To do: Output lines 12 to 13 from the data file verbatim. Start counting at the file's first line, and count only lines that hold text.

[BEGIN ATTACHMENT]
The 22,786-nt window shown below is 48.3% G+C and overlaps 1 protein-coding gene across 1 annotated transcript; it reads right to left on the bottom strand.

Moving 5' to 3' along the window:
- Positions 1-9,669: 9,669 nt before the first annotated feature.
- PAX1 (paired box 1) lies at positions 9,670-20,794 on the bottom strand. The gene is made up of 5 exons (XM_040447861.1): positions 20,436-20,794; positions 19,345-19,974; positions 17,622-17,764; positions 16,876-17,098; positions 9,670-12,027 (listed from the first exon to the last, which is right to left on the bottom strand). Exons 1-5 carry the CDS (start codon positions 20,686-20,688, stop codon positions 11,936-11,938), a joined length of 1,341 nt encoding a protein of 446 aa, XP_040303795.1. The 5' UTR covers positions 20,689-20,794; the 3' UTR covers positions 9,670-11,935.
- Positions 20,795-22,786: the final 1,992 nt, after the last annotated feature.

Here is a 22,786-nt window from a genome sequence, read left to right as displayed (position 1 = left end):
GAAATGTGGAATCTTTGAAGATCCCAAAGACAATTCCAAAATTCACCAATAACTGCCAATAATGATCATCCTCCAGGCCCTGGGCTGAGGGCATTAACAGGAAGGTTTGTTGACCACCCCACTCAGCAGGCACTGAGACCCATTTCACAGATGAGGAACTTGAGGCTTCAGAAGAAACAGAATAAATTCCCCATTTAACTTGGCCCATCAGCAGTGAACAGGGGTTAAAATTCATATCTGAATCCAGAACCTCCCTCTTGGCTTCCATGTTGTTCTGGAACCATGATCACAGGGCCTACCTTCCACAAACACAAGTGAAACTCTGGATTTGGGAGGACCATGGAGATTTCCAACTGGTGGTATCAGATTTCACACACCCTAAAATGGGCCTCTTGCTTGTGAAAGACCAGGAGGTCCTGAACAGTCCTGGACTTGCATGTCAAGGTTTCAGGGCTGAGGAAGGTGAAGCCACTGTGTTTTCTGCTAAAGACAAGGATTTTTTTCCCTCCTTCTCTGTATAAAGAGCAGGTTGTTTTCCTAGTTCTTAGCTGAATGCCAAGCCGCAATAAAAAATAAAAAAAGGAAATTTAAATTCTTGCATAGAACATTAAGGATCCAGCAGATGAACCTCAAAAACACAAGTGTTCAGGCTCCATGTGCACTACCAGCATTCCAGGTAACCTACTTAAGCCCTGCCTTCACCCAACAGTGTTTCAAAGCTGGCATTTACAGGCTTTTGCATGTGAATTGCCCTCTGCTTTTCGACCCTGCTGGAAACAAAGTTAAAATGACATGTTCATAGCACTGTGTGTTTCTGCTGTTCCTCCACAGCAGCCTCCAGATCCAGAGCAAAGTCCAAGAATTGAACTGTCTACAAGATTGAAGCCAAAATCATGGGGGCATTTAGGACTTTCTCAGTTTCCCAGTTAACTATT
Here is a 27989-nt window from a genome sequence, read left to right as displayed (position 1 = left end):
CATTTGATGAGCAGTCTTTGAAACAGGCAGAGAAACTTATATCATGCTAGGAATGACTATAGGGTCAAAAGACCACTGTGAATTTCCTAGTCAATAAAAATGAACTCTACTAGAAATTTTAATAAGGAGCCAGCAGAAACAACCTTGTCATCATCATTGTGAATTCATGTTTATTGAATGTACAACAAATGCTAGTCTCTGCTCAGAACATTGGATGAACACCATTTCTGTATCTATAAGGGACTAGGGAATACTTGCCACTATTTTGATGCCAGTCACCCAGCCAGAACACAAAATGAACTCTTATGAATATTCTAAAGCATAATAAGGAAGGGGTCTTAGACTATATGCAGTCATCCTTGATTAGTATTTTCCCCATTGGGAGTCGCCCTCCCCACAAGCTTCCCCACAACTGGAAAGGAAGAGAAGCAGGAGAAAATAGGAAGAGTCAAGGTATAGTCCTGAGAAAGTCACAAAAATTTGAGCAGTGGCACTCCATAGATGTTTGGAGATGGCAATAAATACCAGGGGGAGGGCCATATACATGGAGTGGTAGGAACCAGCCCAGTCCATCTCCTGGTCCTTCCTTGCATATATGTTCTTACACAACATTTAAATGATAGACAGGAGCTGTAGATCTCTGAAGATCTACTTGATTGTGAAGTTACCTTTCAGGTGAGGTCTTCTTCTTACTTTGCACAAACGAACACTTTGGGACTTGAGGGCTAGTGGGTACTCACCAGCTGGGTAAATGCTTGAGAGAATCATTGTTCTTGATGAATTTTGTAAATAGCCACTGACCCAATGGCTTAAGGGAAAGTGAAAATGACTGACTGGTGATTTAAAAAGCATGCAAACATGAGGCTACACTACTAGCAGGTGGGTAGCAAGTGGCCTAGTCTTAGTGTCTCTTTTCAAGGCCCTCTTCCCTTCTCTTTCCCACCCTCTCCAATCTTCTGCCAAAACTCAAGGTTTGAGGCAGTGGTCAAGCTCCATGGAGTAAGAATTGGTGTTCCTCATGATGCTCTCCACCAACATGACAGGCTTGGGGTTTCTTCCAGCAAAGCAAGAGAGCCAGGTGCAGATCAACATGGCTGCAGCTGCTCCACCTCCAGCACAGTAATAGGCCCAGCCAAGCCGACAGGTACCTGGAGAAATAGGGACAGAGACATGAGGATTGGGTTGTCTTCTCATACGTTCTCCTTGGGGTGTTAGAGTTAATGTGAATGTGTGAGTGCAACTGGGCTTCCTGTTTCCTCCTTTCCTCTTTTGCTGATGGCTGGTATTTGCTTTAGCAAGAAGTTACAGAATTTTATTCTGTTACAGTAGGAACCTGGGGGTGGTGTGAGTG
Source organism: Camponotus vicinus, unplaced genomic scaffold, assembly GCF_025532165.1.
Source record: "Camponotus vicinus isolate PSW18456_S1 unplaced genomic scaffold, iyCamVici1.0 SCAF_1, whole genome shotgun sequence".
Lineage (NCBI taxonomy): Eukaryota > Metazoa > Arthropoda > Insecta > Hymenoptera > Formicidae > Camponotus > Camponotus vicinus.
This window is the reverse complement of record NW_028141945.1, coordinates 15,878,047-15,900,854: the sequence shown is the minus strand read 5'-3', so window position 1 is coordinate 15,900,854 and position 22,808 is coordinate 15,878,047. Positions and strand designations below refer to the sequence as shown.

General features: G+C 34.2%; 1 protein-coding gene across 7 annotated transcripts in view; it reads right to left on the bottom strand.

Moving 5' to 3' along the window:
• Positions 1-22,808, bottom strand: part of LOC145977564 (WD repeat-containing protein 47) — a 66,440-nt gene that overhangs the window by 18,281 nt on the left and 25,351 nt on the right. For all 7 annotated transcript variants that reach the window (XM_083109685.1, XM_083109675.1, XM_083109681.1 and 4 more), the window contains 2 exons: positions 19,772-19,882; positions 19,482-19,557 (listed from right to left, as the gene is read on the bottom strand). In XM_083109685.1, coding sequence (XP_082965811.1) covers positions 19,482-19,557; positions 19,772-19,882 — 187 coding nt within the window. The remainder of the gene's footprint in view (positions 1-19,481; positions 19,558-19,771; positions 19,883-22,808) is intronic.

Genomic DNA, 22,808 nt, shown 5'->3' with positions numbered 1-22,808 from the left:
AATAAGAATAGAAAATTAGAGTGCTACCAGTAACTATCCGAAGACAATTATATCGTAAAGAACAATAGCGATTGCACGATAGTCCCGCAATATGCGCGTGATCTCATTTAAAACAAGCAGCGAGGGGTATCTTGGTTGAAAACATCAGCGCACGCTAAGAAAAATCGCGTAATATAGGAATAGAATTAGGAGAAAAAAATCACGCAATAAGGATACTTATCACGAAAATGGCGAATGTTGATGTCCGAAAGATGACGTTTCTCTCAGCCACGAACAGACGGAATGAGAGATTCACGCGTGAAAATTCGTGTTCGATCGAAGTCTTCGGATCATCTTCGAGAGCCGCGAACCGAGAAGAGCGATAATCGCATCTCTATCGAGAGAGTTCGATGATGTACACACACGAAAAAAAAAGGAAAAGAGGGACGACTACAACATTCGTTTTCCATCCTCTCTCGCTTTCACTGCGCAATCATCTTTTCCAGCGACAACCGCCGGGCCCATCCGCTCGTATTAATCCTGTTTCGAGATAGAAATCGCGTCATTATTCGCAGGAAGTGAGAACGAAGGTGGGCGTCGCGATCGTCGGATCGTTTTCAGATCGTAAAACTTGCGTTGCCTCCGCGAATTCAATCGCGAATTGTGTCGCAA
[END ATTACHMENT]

Lineage (NCBI taxonomy): Eukaryota > Metazoa > Arthropoda > Insecta > Hymenoptera > Formicidae > Camponotus > Camponotus vicinus.
This window is the reverse complement of record NW_028141945.1, coordinates 15,878,047-15,900,854: the sequence shown is the minus strand read 5'-3', so window position 1 is coordinate 15,900,854 and position 22,808 is coordinate 15,878,047. Positions and strand designations below refer to the sequence as shown.